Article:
My name is Aimee. I was raised in the church of Jesus Christ of Latter Day Saints, but after experiencing the molestation of a young girl who was very dear to me, I started to question the church. My mother who was born into the church as well was molested and raped by her brothers every night from the age of 8 to 16, when she finally moved away from home to escape the abuse. The church, as it seems, did not take action against my uncles. My two uncles were encouraged to come to church and repent. My uncles brutally tormented my mother for all of her childhood, and the bishop, fully aware of the abuse, did nothing. Likewise, my father was physically abusive towards my mother. The church, who my mother turned to in desperation, encouraged my father to go to church and took no other action.
When I was fifteen, I was babysitting two young children who were very dear to me in the church during a relief society meeting. I lost track of one of the children for about 5 minutes. I found her being molested by a new teenage-boy member in a Sunday school classroom. Finding this, the sanctity of the church was stained for me. A place that once felt like home was a crime scene to me now. I began to read everything I could about the church, and questioned everything that once comforted me about being Mormon. The boy who molested that dear five-year-old girl was, as my father and uncles were, encouraged to go to church and was not turned over to the law. The excessive sexual abuse that went ignored within the church caused me to quit attending and eventually caused me to lose my testimony in the church. I experienced suicidality at losing my own faith which was once so strong and began to self-harm.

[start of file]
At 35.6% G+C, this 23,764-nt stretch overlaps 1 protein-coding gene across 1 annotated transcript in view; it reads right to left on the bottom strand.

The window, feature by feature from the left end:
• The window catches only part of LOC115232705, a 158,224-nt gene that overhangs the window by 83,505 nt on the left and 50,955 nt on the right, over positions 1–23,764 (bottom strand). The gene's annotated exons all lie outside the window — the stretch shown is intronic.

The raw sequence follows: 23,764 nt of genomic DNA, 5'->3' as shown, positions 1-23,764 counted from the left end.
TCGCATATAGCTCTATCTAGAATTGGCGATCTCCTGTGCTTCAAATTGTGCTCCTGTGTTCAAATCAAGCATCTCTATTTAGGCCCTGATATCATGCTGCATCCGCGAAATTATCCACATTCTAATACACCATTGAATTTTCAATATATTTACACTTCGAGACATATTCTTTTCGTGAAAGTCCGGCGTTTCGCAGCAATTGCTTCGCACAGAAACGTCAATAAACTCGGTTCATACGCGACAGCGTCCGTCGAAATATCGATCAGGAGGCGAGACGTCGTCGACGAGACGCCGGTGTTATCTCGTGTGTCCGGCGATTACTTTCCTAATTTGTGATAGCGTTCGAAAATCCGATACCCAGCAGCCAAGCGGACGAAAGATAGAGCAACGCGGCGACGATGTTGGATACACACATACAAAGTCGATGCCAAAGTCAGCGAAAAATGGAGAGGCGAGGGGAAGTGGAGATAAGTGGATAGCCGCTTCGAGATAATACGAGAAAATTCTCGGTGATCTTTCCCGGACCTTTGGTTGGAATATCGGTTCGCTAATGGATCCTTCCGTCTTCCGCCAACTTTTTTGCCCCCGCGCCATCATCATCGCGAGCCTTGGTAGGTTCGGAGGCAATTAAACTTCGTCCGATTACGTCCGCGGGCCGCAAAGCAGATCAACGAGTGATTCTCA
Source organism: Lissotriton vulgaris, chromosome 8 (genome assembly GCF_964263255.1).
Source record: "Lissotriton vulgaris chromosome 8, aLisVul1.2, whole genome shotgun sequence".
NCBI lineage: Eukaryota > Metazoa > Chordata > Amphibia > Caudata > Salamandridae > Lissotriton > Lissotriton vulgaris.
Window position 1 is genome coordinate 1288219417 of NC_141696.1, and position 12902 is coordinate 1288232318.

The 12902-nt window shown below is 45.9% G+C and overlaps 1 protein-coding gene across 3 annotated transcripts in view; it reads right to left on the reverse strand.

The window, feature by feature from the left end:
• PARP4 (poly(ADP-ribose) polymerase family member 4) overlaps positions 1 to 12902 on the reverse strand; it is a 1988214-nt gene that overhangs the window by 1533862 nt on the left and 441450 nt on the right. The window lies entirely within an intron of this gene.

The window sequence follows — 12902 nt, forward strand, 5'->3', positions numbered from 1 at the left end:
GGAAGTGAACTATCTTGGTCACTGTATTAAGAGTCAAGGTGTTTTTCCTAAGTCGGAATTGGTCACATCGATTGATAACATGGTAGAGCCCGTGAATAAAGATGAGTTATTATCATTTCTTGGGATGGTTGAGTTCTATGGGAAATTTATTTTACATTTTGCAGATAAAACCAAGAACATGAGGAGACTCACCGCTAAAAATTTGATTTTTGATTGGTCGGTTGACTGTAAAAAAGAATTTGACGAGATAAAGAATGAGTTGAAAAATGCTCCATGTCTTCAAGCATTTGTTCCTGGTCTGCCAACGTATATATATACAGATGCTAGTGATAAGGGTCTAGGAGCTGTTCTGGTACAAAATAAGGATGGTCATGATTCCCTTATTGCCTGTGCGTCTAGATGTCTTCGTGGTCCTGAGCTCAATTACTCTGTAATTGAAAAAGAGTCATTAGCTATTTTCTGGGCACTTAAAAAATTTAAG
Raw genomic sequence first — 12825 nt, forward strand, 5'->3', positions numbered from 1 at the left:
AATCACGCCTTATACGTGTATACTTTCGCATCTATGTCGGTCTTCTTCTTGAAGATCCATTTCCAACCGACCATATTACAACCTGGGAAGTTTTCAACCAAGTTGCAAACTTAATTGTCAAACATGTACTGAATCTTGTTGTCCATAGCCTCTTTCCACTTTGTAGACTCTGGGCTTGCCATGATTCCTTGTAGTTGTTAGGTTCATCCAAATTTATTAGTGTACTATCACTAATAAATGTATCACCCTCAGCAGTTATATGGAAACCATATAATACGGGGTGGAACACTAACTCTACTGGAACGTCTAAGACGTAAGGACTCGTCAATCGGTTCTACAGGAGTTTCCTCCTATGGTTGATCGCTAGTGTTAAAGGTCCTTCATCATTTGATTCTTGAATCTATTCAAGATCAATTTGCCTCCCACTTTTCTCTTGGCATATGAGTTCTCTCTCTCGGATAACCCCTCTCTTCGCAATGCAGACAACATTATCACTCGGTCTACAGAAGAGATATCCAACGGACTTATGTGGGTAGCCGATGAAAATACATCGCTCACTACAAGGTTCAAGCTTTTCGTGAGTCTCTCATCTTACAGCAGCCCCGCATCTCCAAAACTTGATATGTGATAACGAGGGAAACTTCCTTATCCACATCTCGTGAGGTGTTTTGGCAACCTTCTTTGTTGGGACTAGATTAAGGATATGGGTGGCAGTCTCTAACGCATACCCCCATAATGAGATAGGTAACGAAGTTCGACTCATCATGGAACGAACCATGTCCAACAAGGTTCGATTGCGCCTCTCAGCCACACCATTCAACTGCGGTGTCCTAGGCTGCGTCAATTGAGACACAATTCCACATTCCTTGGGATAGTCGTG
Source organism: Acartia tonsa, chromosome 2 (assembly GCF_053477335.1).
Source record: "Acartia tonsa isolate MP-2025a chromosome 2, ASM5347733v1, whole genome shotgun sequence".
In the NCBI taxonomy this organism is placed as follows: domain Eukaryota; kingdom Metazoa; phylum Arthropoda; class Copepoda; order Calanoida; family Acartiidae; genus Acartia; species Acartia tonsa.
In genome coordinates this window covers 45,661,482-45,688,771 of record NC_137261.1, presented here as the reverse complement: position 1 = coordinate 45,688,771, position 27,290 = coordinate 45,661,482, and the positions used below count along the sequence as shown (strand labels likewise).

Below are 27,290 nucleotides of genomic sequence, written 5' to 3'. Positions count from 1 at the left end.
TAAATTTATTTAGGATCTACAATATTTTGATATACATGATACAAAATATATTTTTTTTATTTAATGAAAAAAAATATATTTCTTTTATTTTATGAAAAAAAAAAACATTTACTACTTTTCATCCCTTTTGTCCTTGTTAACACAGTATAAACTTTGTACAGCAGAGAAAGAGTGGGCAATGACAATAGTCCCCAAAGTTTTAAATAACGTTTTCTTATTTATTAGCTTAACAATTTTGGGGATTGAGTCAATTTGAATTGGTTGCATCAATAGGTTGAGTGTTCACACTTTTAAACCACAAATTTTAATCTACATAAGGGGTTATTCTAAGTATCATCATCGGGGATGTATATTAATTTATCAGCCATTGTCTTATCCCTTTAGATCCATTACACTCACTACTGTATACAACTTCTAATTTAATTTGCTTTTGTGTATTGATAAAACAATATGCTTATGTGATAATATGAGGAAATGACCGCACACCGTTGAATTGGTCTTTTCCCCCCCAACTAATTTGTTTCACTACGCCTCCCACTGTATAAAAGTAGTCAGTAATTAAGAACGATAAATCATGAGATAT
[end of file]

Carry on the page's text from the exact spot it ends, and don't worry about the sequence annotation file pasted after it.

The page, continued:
More than anything, children in the church should be safe from sexual abuse, and bishops should help protect children from continuing abuse and danger. Protecting children from such corruption might save their testimony. It may also save them from a lifetime of shame and mental pain.